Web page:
In recent years there has been a significant increase in the value of cryptocurrencies, particularly ‘Bitcoin’. Cryptocurrencies are units of value which are used to verify the transfer of funds independently of a central bank. They are based on secure encryption techniques and are seen by many as the way forward. Before we can understand the assumed need for cryptocurrencies we need to assess the current monetary system and the history of its development. Money like crytocurrencies is a medium of exchange, but before money was invented we used the bartering system.
The bartering system is a method of trade where goods and services are traded for other goods and services instead of for money. The value of goods and services compared to the value of the goods or services for which it is being traded, is subjective and based on the parties involved. The bartering system was introduced by Mesopotamia tribes and adopted by the Phoenicians. this method of trade dates back to 6000 BC (1). The system was improved by the Babylonians. Roman soldiers were paid with salt as it was a very valuable commodity. It is interesting to note that the bartering system was used during the Great Depression of the 1930s due to the lack of money (1).
Bartering has the advantage of flexibility as items traded do not have to be consistent. on one day a cow can be traded for 2 goats while on another day a cow can be traded for a service. The system however suffers as there is no trade protection. Defected items can be exchanged without prior knowledge. Trade may also be unfair to one party or even impossible and goods may not be divisible to allow for fair trade, for example trading a chicken for a turkey. Portability of goods being exchanged was also a major limitation.
The bartering system formed the basis of trade which gave rise to the invention of money. Initially value was placed in gold and silver and they became a medium of exchange. The Greek state of Lydia introduced the first old coin in 560 BC (2). The use of gold quickly spread and the gold Ducat introduced by Venice became the most popular coin for half a millennium. Silver came into use when the bimetallic monetary system emerged in 19th century America. The USA didn’t authorize the printing of paper until 1861. Paper money became a sort of receipt to represent gold owned in the bank as paper money was backed by gold. The Bretton Woods agreement, in 1946 fixed the price of gold at $35 when the USD became backed by gold (2).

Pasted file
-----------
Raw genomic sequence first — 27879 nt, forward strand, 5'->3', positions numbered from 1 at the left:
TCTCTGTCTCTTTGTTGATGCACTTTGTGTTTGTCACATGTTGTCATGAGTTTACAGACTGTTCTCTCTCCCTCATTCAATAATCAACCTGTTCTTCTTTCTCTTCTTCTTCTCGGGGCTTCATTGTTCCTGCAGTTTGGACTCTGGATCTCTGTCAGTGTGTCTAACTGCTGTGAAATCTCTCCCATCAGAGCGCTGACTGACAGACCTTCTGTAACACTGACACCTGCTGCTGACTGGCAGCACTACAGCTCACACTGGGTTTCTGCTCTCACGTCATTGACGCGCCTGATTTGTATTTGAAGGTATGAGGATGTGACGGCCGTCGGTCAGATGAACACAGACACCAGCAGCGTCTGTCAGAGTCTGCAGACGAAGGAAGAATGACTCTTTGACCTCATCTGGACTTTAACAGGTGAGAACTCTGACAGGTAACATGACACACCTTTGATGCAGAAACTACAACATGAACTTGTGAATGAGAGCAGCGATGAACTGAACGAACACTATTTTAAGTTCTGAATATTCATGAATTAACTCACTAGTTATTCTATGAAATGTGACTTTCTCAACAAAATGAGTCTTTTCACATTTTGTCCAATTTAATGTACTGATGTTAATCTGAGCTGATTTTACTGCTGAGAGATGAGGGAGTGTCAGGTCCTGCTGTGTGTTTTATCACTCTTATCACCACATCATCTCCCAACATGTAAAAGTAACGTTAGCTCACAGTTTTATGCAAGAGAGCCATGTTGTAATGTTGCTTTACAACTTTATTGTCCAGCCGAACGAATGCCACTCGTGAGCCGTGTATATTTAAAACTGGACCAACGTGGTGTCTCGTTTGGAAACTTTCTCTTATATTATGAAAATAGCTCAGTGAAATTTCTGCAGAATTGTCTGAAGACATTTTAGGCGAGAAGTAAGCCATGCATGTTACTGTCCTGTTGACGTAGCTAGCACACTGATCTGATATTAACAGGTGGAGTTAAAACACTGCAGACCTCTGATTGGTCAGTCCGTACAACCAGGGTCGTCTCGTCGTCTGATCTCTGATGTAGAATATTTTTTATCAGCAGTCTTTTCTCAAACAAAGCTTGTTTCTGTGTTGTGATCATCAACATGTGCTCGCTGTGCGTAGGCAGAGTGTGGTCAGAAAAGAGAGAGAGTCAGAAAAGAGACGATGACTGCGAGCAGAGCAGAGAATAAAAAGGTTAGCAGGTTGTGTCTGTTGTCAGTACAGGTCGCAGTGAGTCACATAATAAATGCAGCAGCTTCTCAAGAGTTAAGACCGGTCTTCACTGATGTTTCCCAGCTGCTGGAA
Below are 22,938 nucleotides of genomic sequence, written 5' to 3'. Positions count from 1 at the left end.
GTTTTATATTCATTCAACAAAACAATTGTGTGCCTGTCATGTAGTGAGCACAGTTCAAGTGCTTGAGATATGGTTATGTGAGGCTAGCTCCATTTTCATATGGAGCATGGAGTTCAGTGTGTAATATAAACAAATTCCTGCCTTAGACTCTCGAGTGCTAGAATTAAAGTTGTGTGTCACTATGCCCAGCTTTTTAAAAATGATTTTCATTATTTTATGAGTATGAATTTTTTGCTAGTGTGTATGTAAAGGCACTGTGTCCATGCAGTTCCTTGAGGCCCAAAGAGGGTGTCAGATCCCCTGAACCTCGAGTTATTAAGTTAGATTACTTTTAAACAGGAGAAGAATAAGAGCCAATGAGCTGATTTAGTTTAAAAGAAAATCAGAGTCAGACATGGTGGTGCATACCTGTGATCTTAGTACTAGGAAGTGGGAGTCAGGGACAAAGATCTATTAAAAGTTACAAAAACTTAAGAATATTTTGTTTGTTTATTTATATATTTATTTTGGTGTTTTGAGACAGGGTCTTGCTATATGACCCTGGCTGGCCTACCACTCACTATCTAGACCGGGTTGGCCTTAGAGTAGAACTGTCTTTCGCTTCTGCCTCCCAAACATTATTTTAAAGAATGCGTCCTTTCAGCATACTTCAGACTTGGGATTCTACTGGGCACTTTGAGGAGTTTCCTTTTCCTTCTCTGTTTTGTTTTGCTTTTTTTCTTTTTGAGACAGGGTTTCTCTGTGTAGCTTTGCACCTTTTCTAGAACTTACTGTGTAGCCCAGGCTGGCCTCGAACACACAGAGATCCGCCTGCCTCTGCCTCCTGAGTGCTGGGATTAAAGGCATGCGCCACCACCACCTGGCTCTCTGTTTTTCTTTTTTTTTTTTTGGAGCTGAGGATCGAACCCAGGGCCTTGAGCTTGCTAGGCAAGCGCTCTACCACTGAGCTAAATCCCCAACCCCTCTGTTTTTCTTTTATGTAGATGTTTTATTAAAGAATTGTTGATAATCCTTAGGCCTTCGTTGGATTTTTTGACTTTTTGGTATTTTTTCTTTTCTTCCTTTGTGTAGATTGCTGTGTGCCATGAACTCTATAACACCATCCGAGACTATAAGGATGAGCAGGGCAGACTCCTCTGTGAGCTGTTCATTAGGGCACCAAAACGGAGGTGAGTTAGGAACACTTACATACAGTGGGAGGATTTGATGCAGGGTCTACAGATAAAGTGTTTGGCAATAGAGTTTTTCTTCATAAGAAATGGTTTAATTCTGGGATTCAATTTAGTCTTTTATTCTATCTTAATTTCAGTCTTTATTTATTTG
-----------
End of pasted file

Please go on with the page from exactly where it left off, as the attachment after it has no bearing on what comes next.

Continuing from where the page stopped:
So why did the bartering system end? Why was paper money introduced?
There are several features of money that must be satisfied for efficient exchange. Money must be:
- Widely accepted
- The same for equal unit values
- Easy to Identify (3)
This made it more practical to have paper money as a representation of value.
This seems to be a good enough system but there is a significant problem. Who controls the money? Not the government! The central bank does. This bank can freely print money and loan it to the government and has the power to cause or prevent inflation. In 1971 the USD was taken off the gold standard, meaning it was no longer backed by gold. The money is then called fiat currency and its use is completely based on trust. The currencies of all central banks are backed by the USD but the USD is backed by nothing. Unlike the case of the gold standard, money is now very unstable. Gold is valuable because there is limited quantity in existence. This forced stability. But now that money is not backed by gold and can be freely printed, its supply is not limited making it much less valuable (4).
How is money created?
When the government needs more money than it receives from taxes it asks the treasury for money. The treasury then receives a bond (IOU) from the government. The treasury then gives this bond to =the federal reserve through the banks. The federal reserve then writes a cheque for the bond and gives it to the bank, which then hands it to the government. At this point money is created as the federal reserve writes the cheque with no existing money to back it (4). Another example is the credit card, a bank issues a credit card which allows you to spend money you don’t have, this money literally comes from nowhere as it is not drawn from another person’s account. you repay this debt with interest and as a result the bank creates money. It is legal as they create the system and please note that this is not run by the government. We therefore have a debt based monetary system as increasing debt is needed for the creation of money.
What would be the issue with having a decentralized monetary system not controlled by any one individual? Wouldn’t it be amazing to have a system in which the supply of money is limited and not subject to inflation? Well Bitcoin appears to have the solution. In the next installment we will explore the new method of accounting for transactions using cryptography.
Aldeam Facey 2018